That leaves this little list, the last item of which appeared through my letterbox at the turn of last year, so I’ve cheekily included it here again.

Forthcoming

  • ‘Representation of Women Composers in the Whittaker Library’, Journal of Perspectives in Applied Academic Practice. Arises from a paper given at the International Women’s Day Conference hosted by the University of the Highlands and Islands, 2022.  Peer-reviewed and pending publication.

Arrived

  • ‘Alexander Campbell’s Song Collecting Tour: ‘The Classic Ground of our Celtic Homer’, in Thirsty Work and Other Heritages of Folk Song (Ballad Partners, 2022), 180-192
  • ‘An Extensive Musical Library’: Mrs Clarinda Webster, LRAM, Brio vol.59 no.1, 29-42
  • ‘Burns and Song: Four New Publications’, Eighteenth Century Scotland, no. 36 (June 2022),12-15.
  • ‘Strathspeys, Reels and Instrumental Airs: a National Product’, in Music by Subscription: Composers and their Networks in the British Music Publishing Trade, 1676–1820, ed. Simon D. I Fleming & Martin Perkins. (Routledge, 2022), 177-197

Meanwhile, as an organist, I’ve completed my first year in Neilston Parish Church, which has been a very healing experience.  I love it there!  This Christmas has seen three of my own unpublished carols being performed, one in Neilston and two in Barrhead; and earlier in the autumn I contributed a local-history kind of article to the Glasgow Diapason, the newsletter published by the Glasgow Society of Organists.  Another publication! Might as well add it to the list:-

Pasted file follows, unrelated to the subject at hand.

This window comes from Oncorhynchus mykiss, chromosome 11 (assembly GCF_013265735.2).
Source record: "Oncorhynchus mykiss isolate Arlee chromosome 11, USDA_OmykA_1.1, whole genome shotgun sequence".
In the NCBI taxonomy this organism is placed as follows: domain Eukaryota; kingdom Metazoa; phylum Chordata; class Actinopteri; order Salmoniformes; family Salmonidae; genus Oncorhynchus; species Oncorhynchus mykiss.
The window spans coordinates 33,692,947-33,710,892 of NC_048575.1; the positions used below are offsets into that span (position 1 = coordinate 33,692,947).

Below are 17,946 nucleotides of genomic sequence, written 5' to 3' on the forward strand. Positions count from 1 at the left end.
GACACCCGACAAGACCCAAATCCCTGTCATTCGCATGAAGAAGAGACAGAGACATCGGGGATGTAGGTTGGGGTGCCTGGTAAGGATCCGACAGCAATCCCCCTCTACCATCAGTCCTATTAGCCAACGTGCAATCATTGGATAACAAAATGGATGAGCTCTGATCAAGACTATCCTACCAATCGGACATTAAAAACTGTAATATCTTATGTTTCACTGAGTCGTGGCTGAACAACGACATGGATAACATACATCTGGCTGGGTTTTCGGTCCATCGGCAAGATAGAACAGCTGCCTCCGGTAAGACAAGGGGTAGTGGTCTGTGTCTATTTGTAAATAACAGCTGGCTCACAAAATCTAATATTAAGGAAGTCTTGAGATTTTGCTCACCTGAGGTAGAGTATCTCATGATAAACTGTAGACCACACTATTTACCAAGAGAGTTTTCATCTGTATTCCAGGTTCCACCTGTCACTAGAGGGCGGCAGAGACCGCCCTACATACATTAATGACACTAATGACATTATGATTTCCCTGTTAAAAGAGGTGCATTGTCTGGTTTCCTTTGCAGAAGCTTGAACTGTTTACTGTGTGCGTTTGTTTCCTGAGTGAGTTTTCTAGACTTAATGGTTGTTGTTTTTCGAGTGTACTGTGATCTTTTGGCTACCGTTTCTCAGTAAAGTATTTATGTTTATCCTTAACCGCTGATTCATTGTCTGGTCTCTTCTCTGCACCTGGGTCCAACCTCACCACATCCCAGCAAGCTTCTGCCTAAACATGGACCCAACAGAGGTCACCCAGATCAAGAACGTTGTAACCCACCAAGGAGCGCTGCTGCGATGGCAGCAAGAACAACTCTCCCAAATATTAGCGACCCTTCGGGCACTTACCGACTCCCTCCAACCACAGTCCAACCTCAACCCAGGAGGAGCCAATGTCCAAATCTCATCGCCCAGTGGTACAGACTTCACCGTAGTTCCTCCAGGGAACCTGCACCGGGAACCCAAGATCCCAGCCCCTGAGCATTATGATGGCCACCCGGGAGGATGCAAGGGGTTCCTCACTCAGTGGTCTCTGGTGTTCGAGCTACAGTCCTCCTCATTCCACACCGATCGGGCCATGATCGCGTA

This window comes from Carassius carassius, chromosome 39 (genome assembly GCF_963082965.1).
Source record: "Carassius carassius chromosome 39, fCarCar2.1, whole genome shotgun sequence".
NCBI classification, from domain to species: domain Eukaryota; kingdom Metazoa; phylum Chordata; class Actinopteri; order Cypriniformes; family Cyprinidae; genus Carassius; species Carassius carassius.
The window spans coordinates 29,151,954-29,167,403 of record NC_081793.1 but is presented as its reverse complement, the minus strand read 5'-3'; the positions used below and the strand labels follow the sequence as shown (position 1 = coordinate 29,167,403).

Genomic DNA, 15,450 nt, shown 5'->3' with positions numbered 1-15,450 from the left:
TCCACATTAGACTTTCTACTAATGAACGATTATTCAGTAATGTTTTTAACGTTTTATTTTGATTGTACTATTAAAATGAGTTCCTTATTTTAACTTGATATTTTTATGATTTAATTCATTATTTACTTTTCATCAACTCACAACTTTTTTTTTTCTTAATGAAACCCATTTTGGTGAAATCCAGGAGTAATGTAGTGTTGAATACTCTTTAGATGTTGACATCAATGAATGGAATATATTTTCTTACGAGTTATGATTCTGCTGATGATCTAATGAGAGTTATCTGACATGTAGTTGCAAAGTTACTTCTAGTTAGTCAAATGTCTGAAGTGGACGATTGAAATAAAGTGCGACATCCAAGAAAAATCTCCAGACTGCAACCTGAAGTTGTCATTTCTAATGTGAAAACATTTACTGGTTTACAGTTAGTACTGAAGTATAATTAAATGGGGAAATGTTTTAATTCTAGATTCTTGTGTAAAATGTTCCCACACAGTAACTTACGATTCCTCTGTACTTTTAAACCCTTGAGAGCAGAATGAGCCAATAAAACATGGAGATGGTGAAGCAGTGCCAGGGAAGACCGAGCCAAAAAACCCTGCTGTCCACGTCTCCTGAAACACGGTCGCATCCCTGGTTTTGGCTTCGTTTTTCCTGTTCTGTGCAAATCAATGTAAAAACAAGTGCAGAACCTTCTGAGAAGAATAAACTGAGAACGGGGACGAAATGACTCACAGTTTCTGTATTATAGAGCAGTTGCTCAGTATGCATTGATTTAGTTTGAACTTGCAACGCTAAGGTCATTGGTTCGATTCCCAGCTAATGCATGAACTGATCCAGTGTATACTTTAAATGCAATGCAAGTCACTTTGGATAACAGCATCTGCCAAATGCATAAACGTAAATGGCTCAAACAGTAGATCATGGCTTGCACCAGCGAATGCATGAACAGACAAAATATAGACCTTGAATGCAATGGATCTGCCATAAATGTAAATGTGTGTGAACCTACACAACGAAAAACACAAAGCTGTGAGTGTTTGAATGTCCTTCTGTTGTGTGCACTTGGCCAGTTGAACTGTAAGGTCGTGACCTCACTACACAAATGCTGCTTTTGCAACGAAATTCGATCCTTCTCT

• ‘Trains, Trossachs, Choirs and the Council: Neilston Parish Church’s First Organist’, in The Glasgow Diapason Newsletter

Confession time. Sewing is my relaxation of choice, often influenced by something I’m researching. This year’s project, a Festival of Britain canvas-printed linen piece, relates to the aforementioned chapter that I’ve contributed to someone’s book.

I know I would get more research writing done if I didn’t sew in my leisure time, but I need that for my mental health. Swings and roundabouts…

Wearing my Pedagogical Librarian Hat …